And check that the pilot itself does not have a plugged orifice and has a good strong flame for the detector to "see". Maybe check the pilot gas supply line and make sure it it correct and the stop cocks are open fully. Also make sure that the pressure the kliln is connected to is the one that the uinit was designed for......... lower gas pressure than that the pilot orfices were sized for will mek the pilots "weak" (as well as the main burners).

best,

....................john

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#6 Marcia Selsor

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Posted 12 March 2013 - 11:14 AM

I had four "purple peepers", UV sensors from a Honeywell shutoff system installed by engineers on my two homemade kilns with huge Venturi burners at the University back in 1980. 60 cu ft car kiln and a 40+ cu ft. sprung arch kiln.I didn't order the burners either.
Sometimes you have to work with what the administration will fund. Anyway, UV sensors are a good safety equipment item. They shut down the gas if there is no flame.
Good thing.

Marcia

#7 perkolator

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Posted 12 March 2013 - 01:46 PM

what is it that you'd like to know regarding the FireEye system on the Bailey? seems like you've tested and everything works.

Like described already, the FireEye system is a UV scanner system added into the overall safety system of the kiln. If they don't detect flame/UV, they shut down the gas solenoid. Bailey wires them so the left side ignites first, the UV is picked up by sensor, then power is sent to the right side pilot. once both UV scanners have picked up signal, they send power to the main gas solenoids so that those can now be opened. The system on mine is even more advanced, and includes pressure switches from the blowers - which makes troubleshooting even more difficult when something goes awry.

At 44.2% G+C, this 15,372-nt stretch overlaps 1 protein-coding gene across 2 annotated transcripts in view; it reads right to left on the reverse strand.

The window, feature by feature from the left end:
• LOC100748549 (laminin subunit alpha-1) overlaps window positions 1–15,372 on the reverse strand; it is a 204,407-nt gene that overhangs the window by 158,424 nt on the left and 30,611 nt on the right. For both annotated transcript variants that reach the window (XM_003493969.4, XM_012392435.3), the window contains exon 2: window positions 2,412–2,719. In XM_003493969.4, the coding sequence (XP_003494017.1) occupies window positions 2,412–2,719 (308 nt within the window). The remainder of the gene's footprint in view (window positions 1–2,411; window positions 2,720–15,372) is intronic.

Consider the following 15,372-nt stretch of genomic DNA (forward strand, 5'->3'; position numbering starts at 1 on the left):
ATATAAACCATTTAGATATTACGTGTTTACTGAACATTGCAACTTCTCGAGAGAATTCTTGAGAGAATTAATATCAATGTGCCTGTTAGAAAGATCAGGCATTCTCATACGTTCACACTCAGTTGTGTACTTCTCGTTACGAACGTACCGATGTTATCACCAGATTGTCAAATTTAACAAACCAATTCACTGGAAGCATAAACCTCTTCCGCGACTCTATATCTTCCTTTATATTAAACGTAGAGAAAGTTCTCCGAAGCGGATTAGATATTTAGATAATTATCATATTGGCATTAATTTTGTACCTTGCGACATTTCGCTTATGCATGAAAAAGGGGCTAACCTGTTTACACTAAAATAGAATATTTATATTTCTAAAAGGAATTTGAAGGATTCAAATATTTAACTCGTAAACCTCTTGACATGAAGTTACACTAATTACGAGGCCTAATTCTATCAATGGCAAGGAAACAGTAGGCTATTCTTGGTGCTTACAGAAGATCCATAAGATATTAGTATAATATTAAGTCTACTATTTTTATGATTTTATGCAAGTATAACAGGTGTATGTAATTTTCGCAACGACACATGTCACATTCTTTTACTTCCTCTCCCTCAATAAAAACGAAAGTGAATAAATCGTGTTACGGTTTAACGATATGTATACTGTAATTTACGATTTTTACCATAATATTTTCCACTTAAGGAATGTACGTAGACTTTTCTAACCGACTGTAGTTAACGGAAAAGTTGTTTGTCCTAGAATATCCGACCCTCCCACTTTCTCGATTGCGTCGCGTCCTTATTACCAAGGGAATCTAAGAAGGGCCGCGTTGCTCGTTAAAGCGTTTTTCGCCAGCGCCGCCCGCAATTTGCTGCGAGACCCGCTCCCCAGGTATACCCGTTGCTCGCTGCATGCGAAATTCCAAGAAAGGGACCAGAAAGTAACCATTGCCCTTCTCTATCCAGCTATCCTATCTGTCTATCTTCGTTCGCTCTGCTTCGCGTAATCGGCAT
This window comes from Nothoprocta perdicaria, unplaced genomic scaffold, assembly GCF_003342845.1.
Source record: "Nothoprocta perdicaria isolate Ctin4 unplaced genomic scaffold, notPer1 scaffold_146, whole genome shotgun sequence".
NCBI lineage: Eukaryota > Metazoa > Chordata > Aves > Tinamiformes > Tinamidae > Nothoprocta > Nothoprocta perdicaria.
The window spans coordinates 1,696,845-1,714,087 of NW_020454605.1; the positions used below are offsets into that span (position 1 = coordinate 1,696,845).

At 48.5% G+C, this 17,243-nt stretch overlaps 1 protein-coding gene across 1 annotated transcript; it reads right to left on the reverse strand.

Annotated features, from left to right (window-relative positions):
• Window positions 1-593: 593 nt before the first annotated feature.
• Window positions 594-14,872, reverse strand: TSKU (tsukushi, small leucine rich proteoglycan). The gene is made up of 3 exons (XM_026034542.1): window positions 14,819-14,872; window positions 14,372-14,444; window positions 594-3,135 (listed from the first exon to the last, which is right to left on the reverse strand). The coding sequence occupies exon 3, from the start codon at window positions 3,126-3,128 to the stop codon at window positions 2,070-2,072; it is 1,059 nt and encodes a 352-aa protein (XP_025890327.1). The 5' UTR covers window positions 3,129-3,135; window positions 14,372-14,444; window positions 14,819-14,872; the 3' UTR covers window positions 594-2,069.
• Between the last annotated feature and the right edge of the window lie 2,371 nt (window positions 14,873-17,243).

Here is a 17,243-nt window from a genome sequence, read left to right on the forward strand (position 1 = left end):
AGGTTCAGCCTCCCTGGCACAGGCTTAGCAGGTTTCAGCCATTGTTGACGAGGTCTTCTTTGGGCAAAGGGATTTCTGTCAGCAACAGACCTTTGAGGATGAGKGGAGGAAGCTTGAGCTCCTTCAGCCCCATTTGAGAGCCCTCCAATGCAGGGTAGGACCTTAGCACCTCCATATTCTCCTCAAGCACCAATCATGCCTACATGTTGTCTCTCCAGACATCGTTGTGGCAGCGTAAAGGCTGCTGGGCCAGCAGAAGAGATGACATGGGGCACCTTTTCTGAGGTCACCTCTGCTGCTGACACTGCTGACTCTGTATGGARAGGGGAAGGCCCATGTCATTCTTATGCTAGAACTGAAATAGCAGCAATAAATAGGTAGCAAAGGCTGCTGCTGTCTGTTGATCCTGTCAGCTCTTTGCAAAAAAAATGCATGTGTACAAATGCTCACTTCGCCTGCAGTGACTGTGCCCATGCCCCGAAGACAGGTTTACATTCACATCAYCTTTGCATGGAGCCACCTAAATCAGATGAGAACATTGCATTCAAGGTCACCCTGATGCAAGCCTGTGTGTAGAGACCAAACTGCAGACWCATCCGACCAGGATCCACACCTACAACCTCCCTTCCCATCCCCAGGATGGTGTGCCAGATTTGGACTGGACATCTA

I recently talked to Bailey about my kilns' UV system and pricing for parts - but mine are about 15yrs old and outdated - yours are even older....so basically you may have to upgrade to the newest system if something is broken and you are looking for parts. You can either talk directly with Jim Bailey or Mike Serfis, who I believe is one of his gas kiln techs.

#8 joshur

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Posted 12 March 2013 - 04:03 PM

From all your explanations and some other information I found, I think I understand it better, and it looks like the kiln is going to work, as it is trying to start the left side first, and if I let the sensor on the left side see a flame it shuts off the spark on that side and starts the spark on the other. Now to hook it up to gas.

Thanks to all who responded.

Josh

#9 Marcia Selsor

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Posted 13 March 2013 - 09:27 AM

From all your explanations and some other information I found, I think I understand it better, and it looks like the kiln is going to work, as it is trying to start the left side first, and if I let the sensor on the left side see a flame it shuts off the spark on that side and starts the spark on the other. Now to hook it up to gas.

Thanks to all who responded.

Josh

keep them aimed at the pilot not the burner flame. Sometimes they can slip , so check before you turn it on. At least that was how my Honeywell system worked. The spark ignited the pilot, the pilot ignited the burner.

Marcia